Floyd mourned, celebrated as death used as call to action
Published Thursday, June 4, 2020 12:14AM EDT Last Updated Thursday, June 4, 2020 1:55PM EDT
MINNEAPOLIS -- A mural honouring George Floyd was projected above his golden coffin, where mourners knelt and cried, paused and prayed Thursday at his memorial service. Its simple message: "I can breathe now."
But for far too many black Americans, dreams have been dashed and goals not achieved because they still cannot breathe, said the Rev. Al Sharpton, who eulogized Floyd in Minneapolis on Thursday.
"The reason we could never be who we wanted and dreamed to be is you kept your knee on our neck," Sharpton said in reference to Floyd's May 25 arrest, during which a white Minneapolis police officer pressed his knee into the handcuffed black man's neck for several minutes even after Floyd stopped moving and pleading for air.
"What happened to Floyd happens every day in this country," Sharpton said. "It's time for us to stand up in George's name and say, `Get your knee off our neck!"'
Floyd's memorial service was a send-off that his family felt he deserved -- they paid heartfelt tribute to a man they affectionately called "Perry." With many of Minnesota's top elected leaders in the room, along with members of Congress, the service included strong calls for meaningful changes in policing and the criminal justice system.
During eulogy remarks, Sharpton revealed plans to hold a commemorative march on Washington in August as part of a push for federal policing reforms.
"When we fight for the George Floyds of the world -- and more importantly, the unknown George Floyds of the world -- we are helping America be America for all Americans," said Floyd family attorney Ben Crump, who listed off the names of other African American men and women killed by police.
Rep. Sheila Jackson-Lee, who represents Floyd's native Houston and attended the service, said she and other lawmakers on Thursday introduced police accountability legislation named after Floyd. The measure calls for improved training for police departments and standards for how the use of deadly force and misconduct are investigated, among other aims.
"We have put a stop sign in front of America -- there will be no more" unchecked killing by police, Jackson-Lee told The Associated Press. "I will never forget the words `I can't breathe.' America cannot allow people to die in the 21st century."
She was among dozens of other politicians, celebrities, civil rights activists and family members of Floyd who sang "Amazing Grace," prayed and joined together in a rousing memorial that was a celebration for a man whose death at the hands of police has sparked protests nationwide and calls for an end to racial injustice.
Inside the service, held in the Frank J. Lindquist sanctuary at North Central University, mourners wore masks, some with the words "I can't breathe" on them. Organizers issued several reminders for attendees to keep some social distance. Many attendees bumped elbows rather than hug or shake hands at the memorial taking place in the midst of the coronavirus pandemic.
It was not the coronavirus that killed Floyd, Crump said in his service remarks, but the "pandemic of racism and discrimination."
Floyd's brother and other family members told personal stories about dancing, playing football, cooking and enjoying life together. They said he was also known by other endearing nicknames such as "Georgie Porgie."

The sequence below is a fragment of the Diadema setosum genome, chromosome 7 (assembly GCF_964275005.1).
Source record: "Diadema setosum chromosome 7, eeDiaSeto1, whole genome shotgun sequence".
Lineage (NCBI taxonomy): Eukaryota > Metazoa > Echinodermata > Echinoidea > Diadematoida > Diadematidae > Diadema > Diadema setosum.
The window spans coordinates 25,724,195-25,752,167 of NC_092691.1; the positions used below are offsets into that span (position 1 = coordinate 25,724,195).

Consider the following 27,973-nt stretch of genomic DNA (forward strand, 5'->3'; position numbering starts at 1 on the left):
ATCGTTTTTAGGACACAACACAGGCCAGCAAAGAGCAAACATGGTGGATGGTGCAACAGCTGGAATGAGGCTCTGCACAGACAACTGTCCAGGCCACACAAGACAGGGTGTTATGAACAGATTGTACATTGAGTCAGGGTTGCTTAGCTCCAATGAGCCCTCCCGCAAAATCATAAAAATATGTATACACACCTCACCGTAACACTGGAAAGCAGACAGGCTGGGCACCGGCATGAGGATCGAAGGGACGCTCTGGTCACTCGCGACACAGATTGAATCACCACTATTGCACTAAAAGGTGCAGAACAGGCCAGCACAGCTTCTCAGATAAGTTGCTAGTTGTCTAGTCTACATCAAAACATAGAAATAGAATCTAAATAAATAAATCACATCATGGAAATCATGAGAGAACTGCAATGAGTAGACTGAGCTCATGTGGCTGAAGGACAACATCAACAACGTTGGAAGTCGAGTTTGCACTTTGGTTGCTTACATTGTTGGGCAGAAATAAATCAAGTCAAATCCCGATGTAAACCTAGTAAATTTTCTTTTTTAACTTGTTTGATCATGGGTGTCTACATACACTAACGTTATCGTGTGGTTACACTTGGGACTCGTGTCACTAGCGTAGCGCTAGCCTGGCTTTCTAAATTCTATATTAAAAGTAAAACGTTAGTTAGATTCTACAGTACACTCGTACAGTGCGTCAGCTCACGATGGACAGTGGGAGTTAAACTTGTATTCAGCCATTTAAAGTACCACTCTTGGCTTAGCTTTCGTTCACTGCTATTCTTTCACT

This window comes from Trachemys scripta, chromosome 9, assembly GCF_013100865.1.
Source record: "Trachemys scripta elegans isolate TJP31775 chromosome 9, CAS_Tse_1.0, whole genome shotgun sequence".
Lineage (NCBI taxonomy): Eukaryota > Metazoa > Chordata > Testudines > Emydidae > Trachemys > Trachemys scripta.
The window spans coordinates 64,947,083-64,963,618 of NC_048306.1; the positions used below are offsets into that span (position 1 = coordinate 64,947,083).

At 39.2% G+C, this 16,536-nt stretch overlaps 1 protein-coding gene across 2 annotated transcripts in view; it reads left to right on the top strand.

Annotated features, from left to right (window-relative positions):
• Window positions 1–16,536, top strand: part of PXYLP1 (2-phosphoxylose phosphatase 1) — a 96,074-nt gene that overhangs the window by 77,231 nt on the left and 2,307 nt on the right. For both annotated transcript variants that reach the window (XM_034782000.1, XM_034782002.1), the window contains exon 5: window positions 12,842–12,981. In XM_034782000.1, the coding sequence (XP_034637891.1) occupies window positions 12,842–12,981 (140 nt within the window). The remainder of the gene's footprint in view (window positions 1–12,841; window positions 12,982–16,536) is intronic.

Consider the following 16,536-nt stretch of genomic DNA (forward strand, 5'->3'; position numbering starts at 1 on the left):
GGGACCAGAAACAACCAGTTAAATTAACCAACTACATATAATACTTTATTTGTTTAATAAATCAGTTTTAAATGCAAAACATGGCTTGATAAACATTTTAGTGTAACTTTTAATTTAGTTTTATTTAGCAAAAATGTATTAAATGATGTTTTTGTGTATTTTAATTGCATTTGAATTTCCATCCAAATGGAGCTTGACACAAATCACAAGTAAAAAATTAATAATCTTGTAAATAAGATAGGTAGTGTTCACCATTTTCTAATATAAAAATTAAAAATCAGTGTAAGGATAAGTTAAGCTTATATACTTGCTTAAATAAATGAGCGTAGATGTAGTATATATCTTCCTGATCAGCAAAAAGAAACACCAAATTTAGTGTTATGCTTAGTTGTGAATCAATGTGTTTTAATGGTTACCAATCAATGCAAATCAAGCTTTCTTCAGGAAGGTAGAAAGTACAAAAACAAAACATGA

"George, he was like a general," brother Philonise Floyd said. "Every day he would walk outside, there would be a line of people wanting to greet him. ... He was powerful, man. He had a way with words. ... Everybody loved George."
Projected above the pulpit inside the sanctuary was the blue and orange mural that was painted at the site of a makeshift memorial in the neighbourhood where Floyd pleaded for air. A small band and choir sang "Goin' Up Yonder" and other classic gospel songs as mourners gathered. Grammy Award-winning gospel singer Bishop Hezekiah Walker closed the service with the song "Every Praise."
Others in attendance included Martin Luther King III; Minnesota Sen. Amy Klobuchar; Reps. Ilhan Omar, Ayanna Pressley and Joyce Beatty; rapper T.I. and his wife Tameka "Tiny" Harris; rapper Ludacris; singer Tyrese Gibson; comedians Kevin Hart and Tiffany Haddish; and actress Marsai Martin.
Floyd's body will go from the first service to Raeford, North Carolina, the state where he was born 46 years ago, for a two-hour public viewing and private service for the family on Saturday.
Finally, a public viewing will be held Monday in Houston, where he was raised and lived most of his life. A 500-person service on Tuesday will take place at The Fountain of Praise church and will include addresses from Sharpton, Crump, and the Rev. Remus E. Wright, the family pastor. Former Vice-President Joe Biden, the presumptive Democratic presidential nominee, may attend, and other political figures and celebrities are expected as well. A private burial will follow.
Floyd's final journey was designed with intention, Sharpton said ahead of Thursday's service. Having left Houston for Minneapolis in 2014 in search of a job and a new life, Floyd will retrace that path in death.
Many mourners have noted that among the wrenching cries that Floyd made in his final moments, one was for his mother, Larcenia Floyd, who had died two years earlier.
Sharpton said George Floyd was calling for his mother because, as he neared death, she had her hands outstretched to him calling him back home.
"Come on, George," Sharpton said. "I'll welcome you where the wicked will cease from troubling you, where the weary will get rest. It's a place where police don't put knees on you, George."
Associated Press writers Amy Forliti in Minneapolis, Scott Bauer in Madison, Wisconsin; and Nomaan Merchant in Houston contributed to this report.